'Outside Mullingar' is a study in shadows at Berkshire Theatre Group's Unicorn Theatre

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STOCKBRIDGE — I've always been a great believer in less being more. There are those times, however, when less is simply, well, less. Case in point: director Karen Allen's production of John Patrick Shanley's "Outside Mullingar" at Berkshire Theatre Group's Unicorn Theatre through July 13.

It's an oddly crafted, unevenly written play set primarily in the kitchen of a family cattle and sheep farm outside Killucan in Ireland. The farm is owned by Tony Reilly (an appropriately crusty Jeffrey DeMunn), a widower in his mid-70s who is keenly aware of mortality as he considers what to do with the farm once he passes. The natural heir would be his fortysomething son, Anthony (a far-too-withdrawn James McMenamin), who has been deeply wounded in love — outright rejected by the love of his life, a woman named Fiona, who literally ran from him and is now living in a nearby town with her husband and their three children.

Anthony is drawn to more "modern" methods of farming. He tends the farm dutifully but, like so much in the rest of his life, there is a kind of disassociation, which his father senses. In one of their grumbling discussions, Tony snarls at Anthony that, while he has handled the farm efficiently, he doesn't love the farm, the earth. What is more, Tony asserts, his son is more Kelly, Tony's late wife's family, than he is Reilly. Tony acknowledges to his lifelong neighbor Aiofe Muldoon (Deborah Hedwall) — who, along with her daughter, Rosemary (a wonderfully earthy, robust Shannon Marie Sullivan) owns an adjoining family farm — that he is seriously considering leaving the farm to his American nephew, Adam. Lying in the way of any sale, however, is a small patch of land that blocks the Reillys' direct access to the main road, forcing the Reillys to detour through two gates. The patch is owned, it turns out, by Rosemary, who, for reasons we will learn in the play's final scene, steadfastly refuses to sell it.

There is a good deal in "Outside Mullingar" about legacy, family, the obligations we have to each other in familial relationships; fathers and sons; mothers and daughters. The play is about standing up for one's self; about finding the courage not only to determine what it is you want in love but also fashioning ways to get it.

At its heart, "Outside Mullingar" is a love story about two essentially lonely people, Anthony and Rosemary, who should be together.

At some instinctive level, we should taste the inevitability of it, but McMenamin, in a performance that takes Anthony's shyness and withdrawal far too literally, offers very little to cheer for. McMenamin's is a performance of missed opportunities, particularly in an emotionally complicated scene with his bedridden father, who is trying to move the two of them toward some kind of reconciliation before he dies. Instead, it's a scene that, like just about everything else that has come before, passes without any underlying sense of moment.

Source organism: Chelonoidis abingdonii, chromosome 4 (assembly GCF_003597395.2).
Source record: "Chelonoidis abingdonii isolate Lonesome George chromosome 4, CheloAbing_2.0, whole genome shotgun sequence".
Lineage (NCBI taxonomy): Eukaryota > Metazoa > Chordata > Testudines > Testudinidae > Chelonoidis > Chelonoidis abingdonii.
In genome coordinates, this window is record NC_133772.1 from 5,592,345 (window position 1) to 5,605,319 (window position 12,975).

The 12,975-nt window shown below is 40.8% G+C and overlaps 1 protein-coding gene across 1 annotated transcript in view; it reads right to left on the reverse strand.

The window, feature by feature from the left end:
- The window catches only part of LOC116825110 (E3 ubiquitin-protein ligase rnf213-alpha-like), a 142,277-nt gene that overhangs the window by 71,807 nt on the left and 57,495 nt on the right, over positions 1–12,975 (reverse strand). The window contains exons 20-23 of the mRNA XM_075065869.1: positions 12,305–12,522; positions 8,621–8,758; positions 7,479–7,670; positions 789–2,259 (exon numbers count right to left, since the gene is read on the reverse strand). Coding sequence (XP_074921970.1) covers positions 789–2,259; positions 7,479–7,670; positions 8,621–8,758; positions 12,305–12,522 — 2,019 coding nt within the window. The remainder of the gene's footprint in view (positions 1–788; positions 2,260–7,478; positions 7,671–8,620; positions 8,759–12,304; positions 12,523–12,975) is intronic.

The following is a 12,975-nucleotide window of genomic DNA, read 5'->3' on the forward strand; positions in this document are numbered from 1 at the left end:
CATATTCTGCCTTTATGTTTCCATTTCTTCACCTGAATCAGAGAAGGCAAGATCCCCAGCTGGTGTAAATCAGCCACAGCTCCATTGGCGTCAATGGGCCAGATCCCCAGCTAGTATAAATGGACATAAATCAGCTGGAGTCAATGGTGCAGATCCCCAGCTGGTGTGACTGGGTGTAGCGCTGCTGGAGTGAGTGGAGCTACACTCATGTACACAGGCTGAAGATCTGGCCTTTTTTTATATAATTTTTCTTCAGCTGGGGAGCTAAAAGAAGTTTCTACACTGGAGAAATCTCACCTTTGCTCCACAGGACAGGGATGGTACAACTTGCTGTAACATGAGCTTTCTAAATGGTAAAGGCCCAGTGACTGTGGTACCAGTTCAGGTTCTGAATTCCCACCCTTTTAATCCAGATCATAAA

Allen's static staging on John McDermott's far too spacious, darkly lit (by Shawn Boyle), albeit versatile set is emblematic of stasis at the production's foundation. There is very little in the playing throughout that reaches out beyond the edges of the Unicorn Theatre stage. The pacing and rhythm are slow, deliberate. cautious. Despuite shortcomiongs in the writing, "Outside Mullingar" is a funnier, warmer play than Allen's caught-in-the-shadows treatment would suggest. Gentleness, quiet, firmness, restraint are one thing; outright retreat is quite another.

The production's life force pulses through the veins of Shannon Marie Sullivan, who paints Rosemary from a palette rich with emotional color and hue. Her Rosemary is a force to be reckoned with. She is headstrong, smart, clever, resourceful, very much her own person; clear about what she wants, especially when it comes to Anthony; frustrated when she can't get it until, finally, throwing all caution to the wind and just going for it when she finally succeeds in getting Anthony into her house for the first time in the lifetime they have known each other. It's a breathtaking scene as Rosemary fights her own vulnerabilities. She lets Anthony know in no uncertain terms that, unlike Fiona, she is more than willing to accept him, love him, on his own terms; for who he is; for the man she knows will emerge with her love.

Much to his credit, McMenamin stirs to this occasion, touching an emotional authenticity he has missed earlier on. For her part, Sullivan is on the mark throughout in a performance that builds perfectly to the play's climactic scene. In an intermissionless, generally plodding evening, this is a long time coming. It's one of those cases when more truly is more.

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